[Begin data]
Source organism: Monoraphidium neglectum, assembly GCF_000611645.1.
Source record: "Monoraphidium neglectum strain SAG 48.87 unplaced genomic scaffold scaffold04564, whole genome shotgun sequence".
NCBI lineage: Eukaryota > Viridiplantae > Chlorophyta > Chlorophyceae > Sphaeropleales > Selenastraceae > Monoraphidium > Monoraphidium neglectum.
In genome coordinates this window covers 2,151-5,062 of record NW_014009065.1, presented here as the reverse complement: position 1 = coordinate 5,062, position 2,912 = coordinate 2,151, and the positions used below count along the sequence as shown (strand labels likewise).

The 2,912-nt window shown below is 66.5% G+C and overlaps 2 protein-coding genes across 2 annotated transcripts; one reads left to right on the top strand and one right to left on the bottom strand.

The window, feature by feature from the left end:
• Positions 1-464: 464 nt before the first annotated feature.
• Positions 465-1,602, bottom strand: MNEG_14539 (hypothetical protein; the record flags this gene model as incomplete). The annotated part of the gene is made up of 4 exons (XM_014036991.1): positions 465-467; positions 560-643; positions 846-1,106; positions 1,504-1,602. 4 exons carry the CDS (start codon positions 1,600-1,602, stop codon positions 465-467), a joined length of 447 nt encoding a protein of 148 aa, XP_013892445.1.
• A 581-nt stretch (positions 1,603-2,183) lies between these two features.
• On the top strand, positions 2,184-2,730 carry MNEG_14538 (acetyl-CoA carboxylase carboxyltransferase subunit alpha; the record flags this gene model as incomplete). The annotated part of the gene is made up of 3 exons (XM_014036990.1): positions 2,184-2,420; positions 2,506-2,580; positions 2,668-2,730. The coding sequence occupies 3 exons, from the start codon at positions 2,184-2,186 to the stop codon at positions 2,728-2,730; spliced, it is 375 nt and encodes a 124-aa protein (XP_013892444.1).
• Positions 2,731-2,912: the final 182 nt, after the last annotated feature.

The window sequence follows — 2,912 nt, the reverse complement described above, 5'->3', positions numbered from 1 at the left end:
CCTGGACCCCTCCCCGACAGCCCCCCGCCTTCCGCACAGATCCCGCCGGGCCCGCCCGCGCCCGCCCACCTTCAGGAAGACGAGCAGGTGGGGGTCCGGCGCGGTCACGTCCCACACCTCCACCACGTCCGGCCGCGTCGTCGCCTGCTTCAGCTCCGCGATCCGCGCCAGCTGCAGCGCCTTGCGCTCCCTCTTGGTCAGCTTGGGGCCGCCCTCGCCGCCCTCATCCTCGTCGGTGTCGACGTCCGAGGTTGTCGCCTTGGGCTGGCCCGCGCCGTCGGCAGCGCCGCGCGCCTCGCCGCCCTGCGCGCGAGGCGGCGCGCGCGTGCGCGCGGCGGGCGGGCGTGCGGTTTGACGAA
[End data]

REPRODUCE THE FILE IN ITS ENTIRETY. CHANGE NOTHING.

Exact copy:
Source organism: Monoraphidium neglectum, assembly GCF_000611645.1.
Source record: "Monoraphidium neglectum strain SAG 48.87 unplaced genomic scaffold scaffold04564, whole genome shotgun sequence".
NCBI lineage: Eukaryota > Viridiplantae > Chlorophyta > Chlorophyceae > Sphaeropleales > Selenastraceae > Monoraphidium > Monoraphidium neglectum.
In genome coordinates this window covers 2,151-5,062 of record NW_014009065.1, presented here as the reverse complement: position 1 = coordinate 5,062, position 2,912 = coordinate 2,151, and the positions used below count along the sequence as shown (strand labels likewise).

The 2,912-nt window shown below is 66.5% G+C and overlaps 2 protein-coding genes across 2 annotated transcripts; one reads left to right on the top strand and one right to left on the bottom strand.

The window, feature by feature from the left end:
• Positions 1-464: 464 nt before the first annotated feature.
• Positions 465-1,602, bottom strand: MNEG_14539 (hypothetical protein; the record flags this gene model as incomplete). The annotated part of the gene is made up of 4 exons (XM_014036991.1): positions 465-467; positions 560-643; positions 846-1,106; positions 1,504-1,602. 4 exons carry the CDS (start codon positions 1,600-1,602, stop codon positions 465-467), a joined length of 447 nt encoding a protein of 148 aa, XP_013892445.1.
• A 581-nt stretch (positions 1,603-2,183) lies between these two features.
• On the top strand, positions 2,184-2,730 carry MNEG_14538 (acetyl-CoA carboxylase carboxyltransferase subunit alpha; the record flags this gene model as incomplete). The annotated part of the gene is made up of 3 exons (XM_014036990.1): positions 2,184-2,420; positions 2,506-2,580; positions 2,668-2,730. The coding sequence occupies 3 exons, from the start codon at positions 2,184-2,186 to the stop codon at positions 2,728-2,730; spliced, it is 375 nt and encodes a 124-aa protein (XP_013892444.1).
• Positions 2,731-2,912: the final 182 nt, after the last annotated feature.

The window sequence follows — 2,912 nt, the reverse complement described above, 5'->3', positions numbered from 1 at the left end:
CCTGGACCCCTCCCCGACAGCCCCCCGCCTTCCGCACAGATCCCGCCGGGCCCGCCCGCGCCCGCCCACCTTCAGGAAGACGAGCAGGTGGGGGTCCGGCGCGGTCACGTCCCACACCTCCACCACGTCCGGCCGCGTCGTCGCCTGCTTCAGCTCCGCGATCCGCGCCAGCTGCAGCGCCTTGCGCTCCCTCTTGGTCAGCTTGGGGCCGCCCTCGCCGCCCTCATCCTCGTCGGTGTCGACGTCCGAGGTTGTCGCCTTGGGCTGGCCCGCGCCGTCGGCAGCGCCGCGCGCCTCGCCGCCCTGCGCGCGAGGCGGCGCGCGCGTGCGCGCGGCGGGCGGGCGTGCGGTTTGACGAA